Blink—And They're Grown

Parents, Families and Child Care

I Don’t Know How She Does It

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In the new film, I Don’t Know How She Does It, Sarah Jessica Parker plays the part of a working mother and wife who is trying to further her career in the field of finance while also making her family a priority. Throughout the movie there are funny scenes that I think most mothers can relate to: Sarah’s character is often disheveled with  spots on her clothing from her kids, she lies in bed at night unable to sleep because of the lists she is making in her head and she judges herself when she misses out on events in her children’s lives like her son’s first hair cut.

Though I found these parts of the movie enjoyable and on target with the issues many mothers face, I was taken aback by the stereotypical references that were being played out between the characters. And by the sneers and side comments I was hearing in the theater, I would say that others were having similar reactions to these stereotypes.

In the film, the mother-in law was very judgmental and often referred to how mothers did things in her day. The main character’s male co-workers judged working mothers for missing out on being a parent, but did not see their role as a father the same way. And all of the mothers, those who worked and those who didn’t, judged each other for how they were raising their children. As I listened to the audience, I realized that what was happening on the screen was coming to life in the theatre. Viewers were making comments that judged the characters for their “type” of parenting or criticized the choices or expectations characters were placing on each other. The people making these comments, just like the characters in the movie, seemed to think it was natural to share their opinions on parenting. Because isn’t that something we all do?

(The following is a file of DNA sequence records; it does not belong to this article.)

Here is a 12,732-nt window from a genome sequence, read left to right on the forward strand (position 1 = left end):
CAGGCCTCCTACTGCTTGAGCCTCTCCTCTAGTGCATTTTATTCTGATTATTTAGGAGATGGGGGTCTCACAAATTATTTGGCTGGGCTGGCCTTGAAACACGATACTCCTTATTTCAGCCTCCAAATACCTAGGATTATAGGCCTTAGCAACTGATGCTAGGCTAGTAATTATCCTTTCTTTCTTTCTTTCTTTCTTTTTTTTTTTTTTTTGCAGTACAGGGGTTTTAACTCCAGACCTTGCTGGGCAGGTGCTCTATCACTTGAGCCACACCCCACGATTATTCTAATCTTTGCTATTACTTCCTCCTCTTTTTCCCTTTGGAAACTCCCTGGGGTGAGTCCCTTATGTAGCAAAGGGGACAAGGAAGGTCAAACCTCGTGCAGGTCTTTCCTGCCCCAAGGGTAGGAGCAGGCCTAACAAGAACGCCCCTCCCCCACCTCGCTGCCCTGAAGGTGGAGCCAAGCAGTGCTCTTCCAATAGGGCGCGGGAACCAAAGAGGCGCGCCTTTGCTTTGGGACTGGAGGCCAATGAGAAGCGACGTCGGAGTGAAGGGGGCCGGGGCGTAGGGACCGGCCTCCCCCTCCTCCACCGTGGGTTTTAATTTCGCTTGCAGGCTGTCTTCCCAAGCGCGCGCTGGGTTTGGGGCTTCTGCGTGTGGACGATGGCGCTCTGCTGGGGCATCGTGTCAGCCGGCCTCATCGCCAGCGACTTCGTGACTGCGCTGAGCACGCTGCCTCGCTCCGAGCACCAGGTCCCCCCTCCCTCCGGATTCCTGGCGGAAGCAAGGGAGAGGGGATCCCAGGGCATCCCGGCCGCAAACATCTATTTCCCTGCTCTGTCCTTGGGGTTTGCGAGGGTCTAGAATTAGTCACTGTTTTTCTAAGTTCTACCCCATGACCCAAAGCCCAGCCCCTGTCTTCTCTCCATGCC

It is my opinion that parenting is very personal. We all have thoughts about how children “should” be raised. And as most values go, there are differing aspects that can be considered both right and wrong. My response to this is that we become aware of the values and beliefs we have about parenting, and that we use this awareness in two ways.

First, that we intentionally adhere to our beliefs and values when caring for the children in our own lives, and that we use these values in making choices about the messages and expectations we give to our children. Second, that we realize that just as we have values, other parents have values too.  And that maybe we should not hold other parents accountable to our own values. After all, there is not just one right way to parent.

In the movie, Sarah’s character received support from her husband, a friend and a business partner. These three characters knew that she wasn’t perfect and yet they were the one’s speaking the phrase that gave the film its title, “I don’t know how she does it.” It seems to me that if we supported each other in our parenting efforts that we could all do it a lot easier.

– Carolyn

One thought on “I Don’t Know How She Does It

  1. So true, another area in our lives where it’s more edifying to uplift & support one another instead of judging & criticizing~happens ALOT with child-rearing~